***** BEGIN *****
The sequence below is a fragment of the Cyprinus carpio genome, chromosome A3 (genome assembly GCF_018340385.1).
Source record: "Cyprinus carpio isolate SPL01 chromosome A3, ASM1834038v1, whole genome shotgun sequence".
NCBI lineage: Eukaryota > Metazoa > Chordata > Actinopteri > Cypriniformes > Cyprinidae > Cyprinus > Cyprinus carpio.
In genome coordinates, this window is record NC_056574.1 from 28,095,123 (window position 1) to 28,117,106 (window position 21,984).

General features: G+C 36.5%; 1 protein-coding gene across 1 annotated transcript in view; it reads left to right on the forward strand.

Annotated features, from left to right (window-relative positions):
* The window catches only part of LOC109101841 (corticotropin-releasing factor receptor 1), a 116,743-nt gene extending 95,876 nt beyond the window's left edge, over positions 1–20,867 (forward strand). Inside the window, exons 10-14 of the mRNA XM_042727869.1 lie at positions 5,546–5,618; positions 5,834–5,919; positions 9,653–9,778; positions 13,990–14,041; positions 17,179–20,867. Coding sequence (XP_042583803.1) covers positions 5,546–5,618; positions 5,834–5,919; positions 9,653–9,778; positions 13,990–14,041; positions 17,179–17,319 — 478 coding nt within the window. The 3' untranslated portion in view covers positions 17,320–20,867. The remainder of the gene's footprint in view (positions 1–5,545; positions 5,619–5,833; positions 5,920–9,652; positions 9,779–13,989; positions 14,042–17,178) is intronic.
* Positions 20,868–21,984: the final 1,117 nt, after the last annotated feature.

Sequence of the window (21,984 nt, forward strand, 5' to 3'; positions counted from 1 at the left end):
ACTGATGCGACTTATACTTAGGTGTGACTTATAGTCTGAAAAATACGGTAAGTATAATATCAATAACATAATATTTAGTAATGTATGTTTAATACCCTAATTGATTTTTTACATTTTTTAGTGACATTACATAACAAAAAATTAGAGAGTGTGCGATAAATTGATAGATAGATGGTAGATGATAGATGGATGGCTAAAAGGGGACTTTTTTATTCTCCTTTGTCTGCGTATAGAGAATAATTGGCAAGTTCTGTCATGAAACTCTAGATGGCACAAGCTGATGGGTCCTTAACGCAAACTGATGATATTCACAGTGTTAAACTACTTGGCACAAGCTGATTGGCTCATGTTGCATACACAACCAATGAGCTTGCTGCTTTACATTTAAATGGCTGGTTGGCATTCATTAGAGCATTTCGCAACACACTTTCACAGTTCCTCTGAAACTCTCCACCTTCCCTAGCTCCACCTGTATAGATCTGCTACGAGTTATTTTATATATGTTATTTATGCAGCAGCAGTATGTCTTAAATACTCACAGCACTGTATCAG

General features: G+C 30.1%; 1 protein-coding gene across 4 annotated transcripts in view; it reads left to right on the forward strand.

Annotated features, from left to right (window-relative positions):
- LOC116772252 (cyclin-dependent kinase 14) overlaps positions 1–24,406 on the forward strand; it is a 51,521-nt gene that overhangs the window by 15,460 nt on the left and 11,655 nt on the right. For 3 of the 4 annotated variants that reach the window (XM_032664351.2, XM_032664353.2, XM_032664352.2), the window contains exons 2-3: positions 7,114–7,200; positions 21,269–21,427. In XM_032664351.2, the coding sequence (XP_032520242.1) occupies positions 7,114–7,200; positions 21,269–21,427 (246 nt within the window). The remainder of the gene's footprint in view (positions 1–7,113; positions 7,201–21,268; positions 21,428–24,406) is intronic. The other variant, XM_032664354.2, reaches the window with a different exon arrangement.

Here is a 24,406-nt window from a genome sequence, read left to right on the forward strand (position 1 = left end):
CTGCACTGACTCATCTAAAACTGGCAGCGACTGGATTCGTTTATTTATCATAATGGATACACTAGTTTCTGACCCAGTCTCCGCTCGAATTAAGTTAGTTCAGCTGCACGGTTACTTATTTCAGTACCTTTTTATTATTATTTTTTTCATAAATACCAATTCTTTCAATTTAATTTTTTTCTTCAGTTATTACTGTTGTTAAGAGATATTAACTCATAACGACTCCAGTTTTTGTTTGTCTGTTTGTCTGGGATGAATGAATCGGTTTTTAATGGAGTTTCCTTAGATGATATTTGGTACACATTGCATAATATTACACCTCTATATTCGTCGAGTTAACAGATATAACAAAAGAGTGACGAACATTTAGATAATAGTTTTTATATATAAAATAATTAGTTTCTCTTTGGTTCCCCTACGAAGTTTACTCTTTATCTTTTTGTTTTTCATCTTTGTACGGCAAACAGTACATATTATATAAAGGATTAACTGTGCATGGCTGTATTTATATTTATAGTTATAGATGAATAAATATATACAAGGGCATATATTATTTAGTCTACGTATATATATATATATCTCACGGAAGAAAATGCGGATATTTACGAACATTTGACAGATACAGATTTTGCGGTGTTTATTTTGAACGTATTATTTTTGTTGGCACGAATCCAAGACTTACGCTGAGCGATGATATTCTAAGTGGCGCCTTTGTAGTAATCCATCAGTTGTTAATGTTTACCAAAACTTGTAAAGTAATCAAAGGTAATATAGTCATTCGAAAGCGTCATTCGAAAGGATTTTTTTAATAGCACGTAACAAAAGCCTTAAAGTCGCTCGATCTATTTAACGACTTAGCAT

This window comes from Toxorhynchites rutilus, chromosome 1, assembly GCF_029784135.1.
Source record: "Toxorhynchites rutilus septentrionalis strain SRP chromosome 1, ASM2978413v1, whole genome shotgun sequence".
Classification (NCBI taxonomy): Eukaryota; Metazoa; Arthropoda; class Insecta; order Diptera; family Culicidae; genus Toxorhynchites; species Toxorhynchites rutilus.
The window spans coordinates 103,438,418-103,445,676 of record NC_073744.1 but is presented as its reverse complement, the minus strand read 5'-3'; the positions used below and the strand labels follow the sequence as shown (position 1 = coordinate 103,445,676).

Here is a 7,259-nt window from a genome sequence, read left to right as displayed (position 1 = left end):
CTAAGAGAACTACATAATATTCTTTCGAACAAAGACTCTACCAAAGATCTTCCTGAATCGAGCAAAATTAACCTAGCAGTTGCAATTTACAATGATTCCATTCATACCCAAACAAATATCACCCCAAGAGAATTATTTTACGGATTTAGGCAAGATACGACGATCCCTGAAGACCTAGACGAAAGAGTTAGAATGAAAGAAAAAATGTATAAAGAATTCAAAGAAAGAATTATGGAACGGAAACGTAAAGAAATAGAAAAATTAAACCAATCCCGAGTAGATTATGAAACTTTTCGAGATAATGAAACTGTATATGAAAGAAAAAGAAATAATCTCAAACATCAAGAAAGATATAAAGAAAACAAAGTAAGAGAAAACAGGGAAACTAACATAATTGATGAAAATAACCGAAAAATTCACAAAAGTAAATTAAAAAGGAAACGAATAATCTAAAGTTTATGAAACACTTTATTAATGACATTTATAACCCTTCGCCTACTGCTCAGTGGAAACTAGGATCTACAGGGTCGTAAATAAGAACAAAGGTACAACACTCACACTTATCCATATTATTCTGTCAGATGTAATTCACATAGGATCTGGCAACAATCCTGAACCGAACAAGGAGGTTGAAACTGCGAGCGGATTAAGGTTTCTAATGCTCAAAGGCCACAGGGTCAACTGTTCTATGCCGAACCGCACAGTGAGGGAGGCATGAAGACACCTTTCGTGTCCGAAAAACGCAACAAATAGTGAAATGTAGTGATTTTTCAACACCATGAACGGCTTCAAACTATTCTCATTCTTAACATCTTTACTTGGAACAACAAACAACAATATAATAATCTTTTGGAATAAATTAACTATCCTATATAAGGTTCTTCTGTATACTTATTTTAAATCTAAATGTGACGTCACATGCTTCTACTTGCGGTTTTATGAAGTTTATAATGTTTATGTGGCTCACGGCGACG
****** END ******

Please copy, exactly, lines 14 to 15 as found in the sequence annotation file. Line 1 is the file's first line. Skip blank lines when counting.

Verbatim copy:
Here is a 24,406-nt window from a genome sequence, read left to right on the forward strand (position 1 = left end):
CTGCACTGACTCATCTAAAACTGGCAGCGACTGGATTCGTTTATTTATCATAATGGATACACTAGTTTCTGACCCAGTCTCCGCTCGAATTAAGTTAGTTCAGCTGCACGGTTACTTATTTCAGTACCTTTTTATTATTATTTTTTTCATAAATACCAATTCTTTCAATTTAATTTTTTTCTTCAGTTATTACTGTTGTTAAGAGATATTAACTCATAACGACTCCAGTTTTTGTTTGTCTGTTTGTCTGGGATGAATGAATCGGTTTTTAATGGAGTTTCCTTAGATGATATTTGGTACACATTGCATAATATTACACCTCTATATTCGTCGAGTTAACAGATATAACAAAAGAGTGACGAACATTTAGATAATAGTTTTTATATATAAAATAATTAGTTTCTCTTTGGTTCCCCTACGAAGTTTACTCTTTATCTTTTTGTTTTTCATCTTTGTACGGCAAACAGTACATATTATATAAAGGATTAACTGTGCATGGCTGTATTTATATTTATAGTTATAGATGAATAAATATATACAAGGGCATATATTATTTAGTCTACGTATATATATATATATCTCACGGAAGAAAATGCGGATATTTACGAACATTTGACAGATACAGATTTTGCGGTGTTTATTTTGAACGTATTATTTTTGTTGGCACGAATCCAAGACTTACGCTGAGCGATGATATTCTAAGTGGCGCCTTTGTAGTAATCCATCAGTTGTTAATGTTTACCAAAACTTGTAAAGTAATCAAAGGTAATATAGTCATTCGAAAGCGTCATTCGAAAGGATTTTTTTAATAGCACGTAACAAAAGCCTTAAAGTCGCTCGATCTATTTAACGACTTAGCAT